So, I've been sitting here, staring blankly at my computer screen, trying to craft some pithy-yet-drool-inducing way of luring you into this post, and unfortunately it's just not happening today. Writer's Block: 1. Joy: 0. So I'm going to skip all that and say it to you straight:
These stuffed peppers are delightful and should absolutely make their way into your mouth as quickly as possible.
This is due in part to finding lovely sweet (mini!) peppers, which roasted in the oven are a home run in and of themselves, but mostly due to the fact that the stuffing turned out perfectly. I should perhaps feign humbleness, here, but I'm not going to. This stuffing is can't-stop-eating-it awesome. I was playing around with a Sicilian flavor profile and stumbled upon the best combination of flavors a stuffing has ever seen. Miso gives the stuffing a salty richness reminiscent of parmesan, capers give a briny bite, and red pepper flakes provide a subtle kick. To ensure the herb-y goodness so associated with stuffing, I turned to rosemary and.... wait for it.... fennel pollen.
Let's take a moment to discuss fennel pollen. It sounds all fancypants, but fennel pollen, while rare in most kitchens, is as tasty as it is versatile. It tastes of fennel in a manner completely distinct of fennel root or fennel seed. I love the way Peggy Knickerbocker (um, best name ever) described it in Saveur. Peggy would like us to know that fennel pollen has a "heady, honeylike herbaceous aroma", is "intoxicating", and believes that "if angels sprinkled a spice from their wings, this would be it".
If that's not a strong sell, I don't know what is. A couple caveats: fennel pollen is pricey and a bit hard to find, but 100% worth the cost and effort. You can find it in local co-ops with spice bulk bins, specialty herb/spice shops, and even health stores (it's also an effective nausea cure). Quality online sources like Zingerman's, World Spice Merchants, and Amazon are helpful if you can't find it locally.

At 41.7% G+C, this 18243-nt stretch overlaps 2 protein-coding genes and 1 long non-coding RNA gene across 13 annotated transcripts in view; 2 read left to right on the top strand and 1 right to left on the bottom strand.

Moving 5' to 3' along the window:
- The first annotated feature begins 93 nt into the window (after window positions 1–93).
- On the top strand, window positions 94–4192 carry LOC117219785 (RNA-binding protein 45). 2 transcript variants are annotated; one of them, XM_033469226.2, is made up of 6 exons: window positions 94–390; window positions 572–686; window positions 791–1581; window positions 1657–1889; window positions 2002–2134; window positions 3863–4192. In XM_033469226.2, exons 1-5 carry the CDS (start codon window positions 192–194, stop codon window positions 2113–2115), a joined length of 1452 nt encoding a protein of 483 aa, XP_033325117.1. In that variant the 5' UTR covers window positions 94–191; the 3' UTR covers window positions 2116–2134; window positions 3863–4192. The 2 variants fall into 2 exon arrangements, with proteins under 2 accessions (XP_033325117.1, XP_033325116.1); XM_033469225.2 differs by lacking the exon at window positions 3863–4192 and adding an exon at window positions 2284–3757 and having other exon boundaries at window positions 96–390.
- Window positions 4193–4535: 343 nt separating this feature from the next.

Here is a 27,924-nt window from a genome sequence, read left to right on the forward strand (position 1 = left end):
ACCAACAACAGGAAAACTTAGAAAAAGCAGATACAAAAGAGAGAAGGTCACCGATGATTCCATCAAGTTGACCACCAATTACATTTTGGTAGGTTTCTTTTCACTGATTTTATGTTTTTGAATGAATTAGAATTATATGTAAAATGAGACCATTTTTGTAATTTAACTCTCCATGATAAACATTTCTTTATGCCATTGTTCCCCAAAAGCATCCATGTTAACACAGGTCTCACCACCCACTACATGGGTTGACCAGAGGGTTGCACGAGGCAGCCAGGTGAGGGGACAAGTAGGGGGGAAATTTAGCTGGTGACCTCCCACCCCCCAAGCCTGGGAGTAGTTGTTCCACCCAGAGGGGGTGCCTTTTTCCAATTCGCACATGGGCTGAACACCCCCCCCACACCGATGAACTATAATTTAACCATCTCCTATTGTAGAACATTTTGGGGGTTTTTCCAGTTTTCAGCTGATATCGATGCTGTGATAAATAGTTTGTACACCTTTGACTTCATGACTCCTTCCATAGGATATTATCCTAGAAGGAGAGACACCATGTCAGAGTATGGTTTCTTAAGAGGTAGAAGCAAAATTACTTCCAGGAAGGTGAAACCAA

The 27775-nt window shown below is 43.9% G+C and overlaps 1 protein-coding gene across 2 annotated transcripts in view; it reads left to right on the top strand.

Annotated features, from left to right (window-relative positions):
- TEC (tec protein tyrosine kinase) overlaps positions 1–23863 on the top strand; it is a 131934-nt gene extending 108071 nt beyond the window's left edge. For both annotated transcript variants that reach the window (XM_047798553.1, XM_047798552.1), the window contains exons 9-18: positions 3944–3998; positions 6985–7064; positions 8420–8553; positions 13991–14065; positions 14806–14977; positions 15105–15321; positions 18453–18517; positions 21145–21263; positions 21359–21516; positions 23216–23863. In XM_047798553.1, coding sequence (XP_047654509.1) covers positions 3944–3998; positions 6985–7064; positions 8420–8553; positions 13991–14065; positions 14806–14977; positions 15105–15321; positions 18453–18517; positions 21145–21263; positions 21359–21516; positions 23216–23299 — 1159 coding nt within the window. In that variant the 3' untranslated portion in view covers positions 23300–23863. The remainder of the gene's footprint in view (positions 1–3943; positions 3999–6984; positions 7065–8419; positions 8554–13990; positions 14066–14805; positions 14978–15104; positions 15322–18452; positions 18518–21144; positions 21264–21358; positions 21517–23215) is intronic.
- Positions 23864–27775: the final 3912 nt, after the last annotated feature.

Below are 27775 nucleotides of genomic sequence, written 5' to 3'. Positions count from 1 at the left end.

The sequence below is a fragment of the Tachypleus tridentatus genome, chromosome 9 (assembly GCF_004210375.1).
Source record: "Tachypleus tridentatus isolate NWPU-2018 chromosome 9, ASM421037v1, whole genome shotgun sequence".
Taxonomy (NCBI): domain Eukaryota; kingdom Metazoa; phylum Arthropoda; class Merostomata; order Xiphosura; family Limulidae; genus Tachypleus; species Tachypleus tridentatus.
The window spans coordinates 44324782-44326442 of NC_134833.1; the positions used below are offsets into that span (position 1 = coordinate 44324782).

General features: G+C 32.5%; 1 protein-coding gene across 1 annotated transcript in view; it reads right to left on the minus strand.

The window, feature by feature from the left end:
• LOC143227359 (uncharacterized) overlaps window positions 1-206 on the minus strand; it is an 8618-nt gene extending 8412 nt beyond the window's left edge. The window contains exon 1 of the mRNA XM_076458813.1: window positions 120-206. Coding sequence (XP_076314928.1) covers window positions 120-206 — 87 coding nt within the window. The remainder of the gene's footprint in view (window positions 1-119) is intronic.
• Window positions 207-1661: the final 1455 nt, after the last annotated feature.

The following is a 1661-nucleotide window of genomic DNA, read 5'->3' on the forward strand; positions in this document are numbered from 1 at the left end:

I served the stuffed peppers with a side of saffron cous cous and peas, but they're quite filling and can be enjoyed with a simple salad for lunch or a light dinner.
Roasted Peppers with Sicilian Tempeh Stuffing
4 sweet bell peppers (or 6 mini sweet peppers)
1 (8 ounce) package tempeh, crumbled
1 cup vegetable broth
1 tablespoon olive oil, plus additional oil for drizzling
1 small onion, chopped
2 cloves garlic, minced
1 teaspoon fresh rosemary, finely chopped (or 1/2 teaspoon dried)
1/2 teaspoon fennel pollen
1/4 teaspoon red pepper flakes
1 tablespoon mild white miso
1 tablespoon capers, rinsed well and chopped
1/2 cup panko bread crumbs
Preheat oven to 350 degrees. If using full-sized peppers, slice off the top of each pepper and scoop out the seeds. If you're going the mini-pepper route, slice in half length-wise and remove the seeds. Set aside.
Bring a skillet over medium heat and simmer broth and crumbled tempeh until tempeh has absorbed the broth (about 5-10 minutes). Add oil, onion, garlic, rosemary, fennel pollen, and red pepper flakes to skillet; saute until onions are softened (feel free to deglaze the pan with a spoonful of water to capture all the nice brown bits on the bottom of the skillet). Once onions are soft, remove skillet from heat and stir in the miso and capers until evenly combined. Add the breadcrumbs and mix until stuffing is well-combined. Taste for seasoning and adjust if necessary.
Scoop stuffing into the peppers, filling each pepper generously (a mound of stuffing peeking over the top is fine). If you have extra stuffing, place in ramekins or a small baking dish, like so:
Drizzle tops of stuffed peppers (and extra stuffing, if you have it) with olive oil and bake 45-50 minutes for full-sized peppers or 30-40 minutes for mini peppers. The peppers should be tender and carmelized on their edges, with a golden, crisp stuffing crust. Serve warm.